Figure 4: The declining dollar price of gold here at the top also supports the dollar-backed equities-rally theory.

There is still dollar weakness that undercuts the dollar-rally equities-rally thesis, however. Greenback weakness remains pronounced against both the yen and the euro. This suggests that the dollar may be on the verge of regaining some of the value it lost in 2002, but this is likely to come at the expense of commodities prices, as opposed to the other two main currencies. Because the Australian dollar is considered one of the more commodity-influenced currencies that is widely traded (the other, to a lesser degree, is the Canadian dollar), the example of potential dollar strength vis-a-vis the Aussie supports the possibility of a dollar rally. Another commodity-influenced currency against which the dollar has been gaining recently is the South African rand (USDZAR).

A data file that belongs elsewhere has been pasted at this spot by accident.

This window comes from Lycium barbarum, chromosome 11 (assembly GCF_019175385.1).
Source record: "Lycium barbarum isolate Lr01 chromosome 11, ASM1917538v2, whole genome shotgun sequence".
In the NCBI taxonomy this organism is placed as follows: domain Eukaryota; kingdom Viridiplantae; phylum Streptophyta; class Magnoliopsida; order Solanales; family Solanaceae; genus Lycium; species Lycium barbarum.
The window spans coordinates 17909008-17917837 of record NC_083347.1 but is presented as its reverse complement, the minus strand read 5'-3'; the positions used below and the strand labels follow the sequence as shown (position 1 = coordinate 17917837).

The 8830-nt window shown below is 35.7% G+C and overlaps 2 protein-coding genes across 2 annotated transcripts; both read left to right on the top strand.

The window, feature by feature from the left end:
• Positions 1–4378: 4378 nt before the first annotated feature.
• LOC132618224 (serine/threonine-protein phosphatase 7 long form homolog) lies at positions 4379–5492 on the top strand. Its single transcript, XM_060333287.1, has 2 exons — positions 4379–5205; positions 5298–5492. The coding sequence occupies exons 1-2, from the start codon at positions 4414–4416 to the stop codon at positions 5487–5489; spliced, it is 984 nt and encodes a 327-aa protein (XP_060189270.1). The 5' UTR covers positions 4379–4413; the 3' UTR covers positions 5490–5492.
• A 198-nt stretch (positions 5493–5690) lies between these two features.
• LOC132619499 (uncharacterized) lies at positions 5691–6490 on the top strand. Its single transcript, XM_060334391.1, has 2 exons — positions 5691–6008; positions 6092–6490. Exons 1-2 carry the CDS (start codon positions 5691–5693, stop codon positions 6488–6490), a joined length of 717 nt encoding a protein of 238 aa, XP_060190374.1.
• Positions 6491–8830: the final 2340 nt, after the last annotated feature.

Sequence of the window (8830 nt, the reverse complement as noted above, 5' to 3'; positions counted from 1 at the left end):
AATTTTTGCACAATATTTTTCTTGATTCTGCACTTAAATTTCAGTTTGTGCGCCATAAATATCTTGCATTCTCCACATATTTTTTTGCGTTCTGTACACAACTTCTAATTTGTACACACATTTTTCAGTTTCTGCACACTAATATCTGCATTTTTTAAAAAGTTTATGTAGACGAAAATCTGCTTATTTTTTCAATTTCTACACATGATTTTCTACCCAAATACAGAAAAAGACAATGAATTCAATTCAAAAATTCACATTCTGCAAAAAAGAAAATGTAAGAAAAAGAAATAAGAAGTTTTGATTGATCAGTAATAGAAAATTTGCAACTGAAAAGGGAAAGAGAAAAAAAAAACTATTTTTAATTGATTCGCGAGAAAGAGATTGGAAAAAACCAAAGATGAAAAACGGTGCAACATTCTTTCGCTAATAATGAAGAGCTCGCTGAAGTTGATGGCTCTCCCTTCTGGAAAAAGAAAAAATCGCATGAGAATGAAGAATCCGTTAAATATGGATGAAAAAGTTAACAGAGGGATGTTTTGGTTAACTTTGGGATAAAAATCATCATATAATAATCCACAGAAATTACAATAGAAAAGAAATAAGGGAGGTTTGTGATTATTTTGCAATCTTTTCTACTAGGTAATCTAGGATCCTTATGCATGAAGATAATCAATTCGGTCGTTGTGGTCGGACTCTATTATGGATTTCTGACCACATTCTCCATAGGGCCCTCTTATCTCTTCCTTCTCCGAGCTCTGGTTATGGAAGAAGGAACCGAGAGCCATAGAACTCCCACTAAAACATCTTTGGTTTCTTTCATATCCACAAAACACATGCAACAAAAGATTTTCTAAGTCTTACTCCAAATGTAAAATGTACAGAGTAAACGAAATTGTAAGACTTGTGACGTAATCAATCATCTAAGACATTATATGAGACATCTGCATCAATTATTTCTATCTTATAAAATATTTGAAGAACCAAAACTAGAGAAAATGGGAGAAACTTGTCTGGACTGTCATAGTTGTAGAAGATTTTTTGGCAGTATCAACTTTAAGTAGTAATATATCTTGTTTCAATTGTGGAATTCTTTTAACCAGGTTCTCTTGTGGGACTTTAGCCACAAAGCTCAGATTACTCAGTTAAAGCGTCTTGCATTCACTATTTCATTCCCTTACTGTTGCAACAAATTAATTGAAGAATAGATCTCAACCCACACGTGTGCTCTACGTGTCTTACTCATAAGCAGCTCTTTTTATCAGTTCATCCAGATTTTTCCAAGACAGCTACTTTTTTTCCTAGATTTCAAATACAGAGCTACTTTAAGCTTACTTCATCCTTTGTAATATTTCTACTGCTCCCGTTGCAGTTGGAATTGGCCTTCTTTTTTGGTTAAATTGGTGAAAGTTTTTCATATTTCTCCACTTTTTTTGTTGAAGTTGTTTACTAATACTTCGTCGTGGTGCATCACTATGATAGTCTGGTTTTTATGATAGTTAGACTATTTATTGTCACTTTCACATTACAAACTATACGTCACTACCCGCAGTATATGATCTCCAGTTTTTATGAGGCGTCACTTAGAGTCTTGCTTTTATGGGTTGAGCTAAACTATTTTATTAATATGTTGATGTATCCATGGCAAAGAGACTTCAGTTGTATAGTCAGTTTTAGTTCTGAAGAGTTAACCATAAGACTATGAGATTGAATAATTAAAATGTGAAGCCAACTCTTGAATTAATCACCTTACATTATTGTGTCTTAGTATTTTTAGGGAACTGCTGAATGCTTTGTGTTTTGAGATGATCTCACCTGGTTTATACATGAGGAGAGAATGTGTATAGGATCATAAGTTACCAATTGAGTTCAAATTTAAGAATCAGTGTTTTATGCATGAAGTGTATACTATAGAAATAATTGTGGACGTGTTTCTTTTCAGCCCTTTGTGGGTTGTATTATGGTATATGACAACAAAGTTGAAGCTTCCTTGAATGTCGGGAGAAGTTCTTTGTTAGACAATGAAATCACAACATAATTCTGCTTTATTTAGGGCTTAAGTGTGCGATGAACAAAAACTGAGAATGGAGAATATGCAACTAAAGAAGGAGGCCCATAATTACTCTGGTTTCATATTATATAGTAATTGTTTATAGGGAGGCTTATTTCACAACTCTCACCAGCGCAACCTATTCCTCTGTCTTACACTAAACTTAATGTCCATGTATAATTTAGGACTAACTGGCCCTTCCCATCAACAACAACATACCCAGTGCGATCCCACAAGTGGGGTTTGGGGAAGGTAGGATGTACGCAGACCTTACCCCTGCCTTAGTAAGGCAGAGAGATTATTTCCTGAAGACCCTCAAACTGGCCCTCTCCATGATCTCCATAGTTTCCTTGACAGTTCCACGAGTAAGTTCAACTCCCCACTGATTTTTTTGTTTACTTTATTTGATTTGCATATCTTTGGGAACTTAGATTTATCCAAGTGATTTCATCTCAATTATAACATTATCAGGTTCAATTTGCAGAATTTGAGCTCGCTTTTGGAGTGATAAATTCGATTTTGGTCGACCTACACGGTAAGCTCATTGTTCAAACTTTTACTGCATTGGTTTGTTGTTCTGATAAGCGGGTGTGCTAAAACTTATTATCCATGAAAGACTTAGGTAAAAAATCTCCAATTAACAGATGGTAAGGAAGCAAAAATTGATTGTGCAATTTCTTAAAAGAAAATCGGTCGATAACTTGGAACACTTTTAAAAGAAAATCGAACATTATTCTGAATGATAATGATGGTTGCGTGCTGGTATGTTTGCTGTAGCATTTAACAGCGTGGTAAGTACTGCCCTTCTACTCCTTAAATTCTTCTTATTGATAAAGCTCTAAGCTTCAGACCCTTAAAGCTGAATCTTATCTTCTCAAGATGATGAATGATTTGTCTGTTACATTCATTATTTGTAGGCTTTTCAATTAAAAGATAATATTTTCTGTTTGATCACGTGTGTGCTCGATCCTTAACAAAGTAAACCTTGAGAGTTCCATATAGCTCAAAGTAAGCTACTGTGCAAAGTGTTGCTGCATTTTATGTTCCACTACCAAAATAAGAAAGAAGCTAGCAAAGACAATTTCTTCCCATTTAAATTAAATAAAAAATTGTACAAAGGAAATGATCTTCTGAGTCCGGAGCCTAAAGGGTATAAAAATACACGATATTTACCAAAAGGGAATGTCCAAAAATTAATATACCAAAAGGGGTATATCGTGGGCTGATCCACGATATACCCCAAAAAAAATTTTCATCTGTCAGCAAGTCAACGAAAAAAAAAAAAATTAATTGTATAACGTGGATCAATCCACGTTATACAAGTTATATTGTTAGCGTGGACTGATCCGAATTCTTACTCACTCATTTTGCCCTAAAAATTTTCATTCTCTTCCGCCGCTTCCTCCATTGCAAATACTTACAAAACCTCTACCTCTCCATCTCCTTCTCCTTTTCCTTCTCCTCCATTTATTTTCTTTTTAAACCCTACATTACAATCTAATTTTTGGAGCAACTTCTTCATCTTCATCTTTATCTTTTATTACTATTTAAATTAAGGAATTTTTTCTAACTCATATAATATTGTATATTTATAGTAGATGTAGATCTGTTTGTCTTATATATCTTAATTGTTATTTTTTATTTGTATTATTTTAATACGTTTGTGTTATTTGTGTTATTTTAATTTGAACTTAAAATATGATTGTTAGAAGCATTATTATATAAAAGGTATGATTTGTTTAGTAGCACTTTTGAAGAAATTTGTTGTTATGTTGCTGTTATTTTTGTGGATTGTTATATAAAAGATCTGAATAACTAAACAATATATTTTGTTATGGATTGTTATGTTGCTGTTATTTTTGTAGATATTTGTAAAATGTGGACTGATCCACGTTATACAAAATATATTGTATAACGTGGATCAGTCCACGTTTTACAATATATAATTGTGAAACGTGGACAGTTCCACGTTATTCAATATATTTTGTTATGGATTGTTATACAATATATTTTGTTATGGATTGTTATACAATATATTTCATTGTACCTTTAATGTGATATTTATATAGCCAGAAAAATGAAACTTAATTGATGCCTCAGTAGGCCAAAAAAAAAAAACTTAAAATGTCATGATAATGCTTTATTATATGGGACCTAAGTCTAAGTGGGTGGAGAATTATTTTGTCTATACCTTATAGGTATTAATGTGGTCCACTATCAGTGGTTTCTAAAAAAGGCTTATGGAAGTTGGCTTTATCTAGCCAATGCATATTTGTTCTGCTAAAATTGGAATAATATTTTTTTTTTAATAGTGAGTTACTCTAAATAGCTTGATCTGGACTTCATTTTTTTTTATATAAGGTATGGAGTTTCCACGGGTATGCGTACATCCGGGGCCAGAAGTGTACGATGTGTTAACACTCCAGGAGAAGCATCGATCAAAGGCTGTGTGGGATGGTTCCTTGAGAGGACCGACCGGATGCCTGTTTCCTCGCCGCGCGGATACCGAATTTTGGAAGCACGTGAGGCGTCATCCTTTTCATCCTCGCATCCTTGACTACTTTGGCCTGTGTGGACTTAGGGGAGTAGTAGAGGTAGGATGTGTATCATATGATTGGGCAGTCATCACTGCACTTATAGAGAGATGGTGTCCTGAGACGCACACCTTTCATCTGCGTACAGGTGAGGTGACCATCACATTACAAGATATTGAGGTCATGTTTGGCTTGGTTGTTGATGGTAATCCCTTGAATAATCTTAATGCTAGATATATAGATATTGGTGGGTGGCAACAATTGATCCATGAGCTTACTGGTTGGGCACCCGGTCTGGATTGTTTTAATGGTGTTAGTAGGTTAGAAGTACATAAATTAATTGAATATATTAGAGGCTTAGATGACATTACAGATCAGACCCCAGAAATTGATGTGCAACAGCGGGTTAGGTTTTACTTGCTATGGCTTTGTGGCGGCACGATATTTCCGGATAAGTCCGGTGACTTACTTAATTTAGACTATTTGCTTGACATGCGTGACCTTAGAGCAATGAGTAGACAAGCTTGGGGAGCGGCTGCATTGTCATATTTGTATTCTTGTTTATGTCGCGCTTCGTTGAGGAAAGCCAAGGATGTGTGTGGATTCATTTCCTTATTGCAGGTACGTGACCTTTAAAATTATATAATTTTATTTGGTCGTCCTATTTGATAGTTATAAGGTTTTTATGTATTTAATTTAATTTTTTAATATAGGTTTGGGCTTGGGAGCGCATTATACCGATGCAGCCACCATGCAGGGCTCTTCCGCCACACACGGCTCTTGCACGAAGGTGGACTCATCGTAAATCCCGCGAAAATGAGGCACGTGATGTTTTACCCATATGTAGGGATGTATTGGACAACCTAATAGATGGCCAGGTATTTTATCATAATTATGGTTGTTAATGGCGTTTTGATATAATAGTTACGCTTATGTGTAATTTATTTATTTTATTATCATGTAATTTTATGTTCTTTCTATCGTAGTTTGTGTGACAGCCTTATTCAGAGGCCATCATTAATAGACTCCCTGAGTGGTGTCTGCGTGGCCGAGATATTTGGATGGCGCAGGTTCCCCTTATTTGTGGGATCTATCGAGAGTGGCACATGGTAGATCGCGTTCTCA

I'm generally not a fan of the "summer rally." As I suggested in a Working Money article last autumn, real summer rallies — which I define as a significant market advance from Memorial Day to Labor Day — are relatively rare. In fact, the evidence shows that summer rallies were far more common and powerful during the 1950s and 1980s than they were in the 1960s, 1970s, and 1990s. Too often, the call for a "summer rally" is a cheap disguise for an anticipated spring rally that never happened or an even more anticipated fall rally that probably doesn't stand much of a chance either. Currently, the S&P 500 and Dow Jones industrials are both down almost 10% for the summer, the AMEX Major Market Index is down somewhat less at 8%, and the Nasdaq is down over 14%.